Dr. Grace Harpster’s Lecture Will Be Followed by an Albany Chorale Concert
Both the lecture and concert are inspired by European Splendors: Old Master Paintings from the Kress Collection, which is on view in the AMA’s Haley Gallery through Dec 23, 2021. The lecture and concert are free and open to the public. The Albany Chorale will accept donations at the concert to support its programming season.
“The AMA thrives on creative collaborations with universities and fellow arts organizations. It is thrilling to welcome Dr. Harpster from Georgia State University as well as our own Albany Chorale for an evening of insight and inspiration,” AMA Executive Director Andrew J. Wulf, Ph.D., said.
Harpster’s lecture, the third in the European Splendors Lecture Series funded by a grant from the Georgia Council for the Arts, is designed to share information on Renaissance and Baroque works of art and to provide context. Twenty-nine paintings from the two periods are in the European Splendors: Old Master Paintings from the Kress Collection exhibition on loan from the Columbia Museum of Art in South Carolina.
The lectures in the series are aimed at high school students in Southwest Georgia, but are open to everyone. The AMA asks those who visit the museum to wear masks and observe social distancing.
Harpster, an assistant professor of art history in the Ernest G. Welch School of Art & Design at Georgia State University in Atlanta, received her doctorate in 2018 from the University of California, Berkeley. Her research focuses on the art of early modern Italy and the Catholic missionary world.
Harpster is at work on a book project that follows the sixteenth-century pilgrimages of archbishop Carlo Borromeo, examining his interactions with sacred images to demonstrate that the period’s religious reforms paradoxically increased the authority of art.
Her publications include an exploration of color theory in the early Jesuit missions and its implications for the representation of black African salvation in printed media, and a recent essay on the cult statue of the Madonna of Loreto and its sixteenth-century “smoky” accretions.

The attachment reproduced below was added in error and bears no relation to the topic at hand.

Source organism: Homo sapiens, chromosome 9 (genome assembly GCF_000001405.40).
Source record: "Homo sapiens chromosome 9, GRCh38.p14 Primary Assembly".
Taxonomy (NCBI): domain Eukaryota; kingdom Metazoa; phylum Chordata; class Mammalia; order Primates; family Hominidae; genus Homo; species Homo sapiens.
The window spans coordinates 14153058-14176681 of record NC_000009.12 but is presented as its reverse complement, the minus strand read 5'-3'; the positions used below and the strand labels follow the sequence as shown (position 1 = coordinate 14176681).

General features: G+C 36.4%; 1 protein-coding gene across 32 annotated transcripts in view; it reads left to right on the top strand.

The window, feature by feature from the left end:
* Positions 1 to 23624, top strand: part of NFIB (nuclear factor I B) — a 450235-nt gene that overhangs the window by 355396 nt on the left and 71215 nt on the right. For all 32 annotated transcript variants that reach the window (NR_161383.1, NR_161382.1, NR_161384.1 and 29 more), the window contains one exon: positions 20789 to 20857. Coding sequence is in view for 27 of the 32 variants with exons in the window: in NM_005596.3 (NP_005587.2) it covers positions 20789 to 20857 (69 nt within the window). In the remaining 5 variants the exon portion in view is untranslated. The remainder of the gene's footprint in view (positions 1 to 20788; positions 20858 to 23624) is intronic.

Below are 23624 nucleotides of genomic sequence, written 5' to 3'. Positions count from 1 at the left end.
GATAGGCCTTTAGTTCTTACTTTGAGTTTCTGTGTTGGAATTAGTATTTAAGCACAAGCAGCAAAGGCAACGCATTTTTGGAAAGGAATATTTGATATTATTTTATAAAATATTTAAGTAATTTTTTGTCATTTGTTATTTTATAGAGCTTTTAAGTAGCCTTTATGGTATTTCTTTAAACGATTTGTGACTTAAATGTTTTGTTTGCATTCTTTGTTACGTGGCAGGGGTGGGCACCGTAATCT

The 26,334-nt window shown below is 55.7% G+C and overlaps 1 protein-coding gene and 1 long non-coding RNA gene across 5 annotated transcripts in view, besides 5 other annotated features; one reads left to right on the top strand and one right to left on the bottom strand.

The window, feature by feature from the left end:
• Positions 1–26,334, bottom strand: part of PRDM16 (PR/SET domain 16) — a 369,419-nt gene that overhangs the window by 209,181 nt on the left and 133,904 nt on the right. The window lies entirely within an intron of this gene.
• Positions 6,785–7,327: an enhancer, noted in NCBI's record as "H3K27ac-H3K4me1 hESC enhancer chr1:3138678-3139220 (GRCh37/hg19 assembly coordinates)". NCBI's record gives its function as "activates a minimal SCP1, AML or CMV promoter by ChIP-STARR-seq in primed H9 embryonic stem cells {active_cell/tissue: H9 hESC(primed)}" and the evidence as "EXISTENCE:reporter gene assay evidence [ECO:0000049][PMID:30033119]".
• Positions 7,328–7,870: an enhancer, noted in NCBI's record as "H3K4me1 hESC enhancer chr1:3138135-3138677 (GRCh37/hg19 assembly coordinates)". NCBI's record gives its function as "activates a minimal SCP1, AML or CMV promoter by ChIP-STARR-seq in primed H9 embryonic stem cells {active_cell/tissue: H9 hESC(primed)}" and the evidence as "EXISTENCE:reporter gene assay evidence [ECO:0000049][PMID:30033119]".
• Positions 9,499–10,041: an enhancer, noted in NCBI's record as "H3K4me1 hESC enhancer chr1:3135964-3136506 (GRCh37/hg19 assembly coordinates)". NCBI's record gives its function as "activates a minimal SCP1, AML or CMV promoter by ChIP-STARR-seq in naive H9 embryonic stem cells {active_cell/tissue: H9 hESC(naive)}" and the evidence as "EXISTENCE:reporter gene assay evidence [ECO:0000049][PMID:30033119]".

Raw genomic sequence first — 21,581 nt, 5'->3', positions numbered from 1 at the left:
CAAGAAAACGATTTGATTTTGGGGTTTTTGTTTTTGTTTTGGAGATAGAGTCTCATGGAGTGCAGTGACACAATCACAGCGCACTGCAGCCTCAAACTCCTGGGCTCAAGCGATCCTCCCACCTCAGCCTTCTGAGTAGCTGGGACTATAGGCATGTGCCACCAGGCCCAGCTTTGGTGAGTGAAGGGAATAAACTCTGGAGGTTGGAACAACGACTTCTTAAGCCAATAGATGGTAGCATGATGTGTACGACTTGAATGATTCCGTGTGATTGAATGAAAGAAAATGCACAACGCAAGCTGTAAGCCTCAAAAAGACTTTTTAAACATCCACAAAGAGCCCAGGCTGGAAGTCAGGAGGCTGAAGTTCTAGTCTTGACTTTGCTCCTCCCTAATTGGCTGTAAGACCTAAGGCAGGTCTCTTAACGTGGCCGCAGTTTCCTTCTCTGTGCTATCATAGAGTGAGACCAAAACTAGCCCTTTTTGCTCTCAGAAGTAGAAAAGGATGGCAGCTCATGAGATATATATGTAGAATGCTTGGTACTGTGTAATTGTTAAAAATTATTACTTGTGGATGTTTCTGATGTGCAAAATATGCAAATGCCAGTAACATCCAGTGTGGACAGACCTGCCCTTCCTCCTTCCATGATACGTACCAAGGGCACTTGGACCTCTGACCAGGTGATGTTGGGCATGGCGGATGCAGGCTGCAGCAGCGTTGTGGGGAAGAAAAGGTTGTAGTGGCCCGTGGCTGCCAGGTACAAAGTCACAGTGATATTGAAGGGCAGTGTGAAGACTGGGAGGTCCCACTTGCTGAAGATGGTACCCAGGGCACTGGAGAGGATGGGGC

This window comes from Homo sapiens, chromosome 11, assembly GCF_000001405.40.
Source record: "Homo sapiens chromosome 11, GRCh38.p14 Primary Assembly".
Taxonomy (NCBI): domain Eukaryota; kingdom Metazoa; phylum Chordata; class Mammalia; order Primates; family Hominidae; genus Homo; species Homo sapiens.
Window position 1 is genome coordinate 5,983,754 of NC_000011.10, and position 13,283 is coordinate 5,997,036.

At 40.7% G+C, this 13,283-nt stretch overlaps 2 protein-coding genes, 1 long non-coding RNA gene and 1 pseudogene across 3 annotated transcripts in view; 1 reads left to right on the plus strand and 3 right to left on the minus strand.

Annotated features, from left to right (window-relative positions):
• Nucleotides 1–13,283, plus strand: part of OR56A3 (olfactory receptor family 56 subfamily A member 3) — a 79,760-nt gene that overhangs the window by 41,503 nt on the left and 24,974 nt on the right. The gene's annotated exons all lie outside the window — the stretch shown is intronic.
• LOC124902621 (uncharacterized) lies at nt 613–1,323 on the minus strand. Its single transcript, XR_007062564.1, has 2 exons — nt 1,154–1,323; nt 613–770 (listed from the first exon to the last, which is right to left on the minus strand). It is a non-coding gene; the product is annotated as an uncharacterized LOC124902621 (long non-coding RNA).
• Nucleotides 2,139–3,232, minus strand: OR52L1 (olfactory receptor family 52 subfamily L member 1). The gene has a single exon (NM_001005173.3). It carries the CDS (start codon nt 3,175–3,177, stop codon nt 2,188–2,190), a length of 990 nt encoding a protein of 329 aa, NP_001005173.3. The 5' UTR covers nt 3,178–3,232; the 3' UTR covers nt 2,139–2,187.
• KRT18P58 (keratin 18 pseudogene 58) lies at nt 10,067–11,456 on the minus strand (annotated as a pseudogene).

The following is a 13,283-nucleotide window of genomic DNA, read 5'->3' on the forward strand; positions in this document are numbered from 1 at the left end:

Harpster also has a forthcoming article in the Oxford Art Journal titled Figino’s Efficacy: Portraits, Votives, and their Makers after Trent, which examines how Carlo Borromeo’s posthumous likenesses were caught between a discourse of portraiture and the new legal processes of achieving sainthood.
Her other interests include the history of restoration, early modern understandings of medium and material, and anthropological interventions into art history. Her work has been supported by the Andrew W. Mellon Postdoctoral Fellowship at Columbia University, the Getty Scholar’s Program, and the Fulbright Foundation, among other institutions.
European Splendors: Old Master Paintings from the Kress Collection is organized by the Columbia Museum of Art, South Carolina, with support from the Samuel H. Kress Foundation, New York. Its exhibition at the AMA was made possible by the Walter and Frances Bunzl Family Foundation.
There is no charge to attend the lectures, but the AMA is asking those interested in coming to register online. A link for each lecture may be found at HERE.
Art professors scheduled to take part in the lecture series, and the dates and subject matter for their lectures, are:
- Nov 18: Dr. Elissa Auerbach; professor of art history; Georgia College & State University; Art for Faith’s Sake! How Religious Art Divided Europe in Early Modernity;
- Dec 9: Dr. Joyce de Vries; professor and Department of Art & History chair; Auburn University; Living with Art: Paintings from the European Splendors Exhibition in the Renaissance Household.
The lecture series launched Sept 30 with a presentation on Spiritual Realities within the Immanent Frame by Keaton Wynn, professor of art history and ceramics at Georgia Southwestern State University.
Wynn’s lecture was followed Oct 7 with Charles Williams, professor of art at Albany State University, presenting Multi-culturalism and the Artist Perspective in Renaissance Art.
Wynn and Williams’ lectures are available for viewing on the AMA’s Facebook page, the museum’s YouTube Channel. You also can click on the videos below.
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